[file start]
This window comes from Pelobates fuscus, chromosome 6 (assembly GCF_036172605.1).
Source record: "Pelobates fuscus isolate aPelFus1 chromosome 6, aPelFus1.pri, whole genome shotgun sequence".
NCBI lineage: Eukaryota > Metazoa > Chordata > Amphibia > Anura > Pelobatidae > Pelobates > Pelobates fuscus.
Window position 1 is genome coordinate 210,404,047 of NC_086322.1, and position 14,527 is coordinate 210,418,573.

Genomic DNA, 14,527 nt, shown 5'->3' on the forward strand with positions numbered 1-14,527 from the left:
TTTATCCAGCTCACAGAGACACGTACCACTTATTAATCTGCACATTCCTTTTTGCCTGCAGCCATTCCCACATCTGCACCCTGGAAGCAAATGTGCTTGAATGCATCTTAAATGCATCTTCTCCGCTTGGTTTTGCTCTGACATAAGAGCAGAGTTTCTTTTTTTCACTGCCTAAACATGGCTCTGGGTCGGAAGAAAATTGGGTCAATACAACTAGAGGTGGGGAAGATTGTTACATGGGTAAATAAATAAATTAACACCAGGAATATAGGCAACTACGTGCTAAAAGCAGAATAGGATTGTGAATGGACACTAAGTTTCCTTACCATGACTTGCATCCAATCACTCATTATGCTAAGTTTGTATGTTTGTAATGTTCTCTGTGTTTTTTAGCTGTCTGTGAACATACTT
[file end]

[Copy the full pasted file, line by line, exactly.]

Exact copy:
This window comes from Pelobates fuscus, chromosome 6 (assembly GCF_036172605.1).
Source record: "Pelobates fuscus isolate aPelFus1 chromosome 6, aPelFus1.pri, whole genome shotgun sequence".
NCBI lineage: Eukaryota > Metazoa > Chordata > Amphibia > Anura > Pelobatidae > Pelobates > Pelobates fuscus.
Window position 1 is genome coordinate 210,404,047 of NC_086322.1, and position 14,527 is coordinate 210,418,573.

Genomic DNA, 14,527 nt, shown 5'->3' on the forward strand with positions numbered 1-14,527 from the left:
TTTATCCAGCTCACAGAGACACGTACCACTTATTAATCTGCACATTCCTTTTTGCCTGCAGCCATTCCCACATCTGCACCCTGGAAGCAAATGTGCTTGAATGCATCTTAAATGCATCTTCTCCGCTTGGTTTTGCTCTGACATAAGAGCAGAGTTTCTTTTTTTCACTGCCTAAACATGGCTCTGGGTCGGAAGAAAATTGGGTCAATACAACTAGAGGTGGGGAAGATTGTTACATGGGTAAATAAATAAATTAACACCAGGAATATAGGCAACTACGTGCTAAAAGCAGAATAGGATTGTGAATGGACACTAAGTTTCCTTACCATGACTTGCATCCAATCACTCATTATGCTAAGTTTGTATGTTTGTAATGTTCTCTGTGTTTTTTAGCTGTCTGTGAACATACTT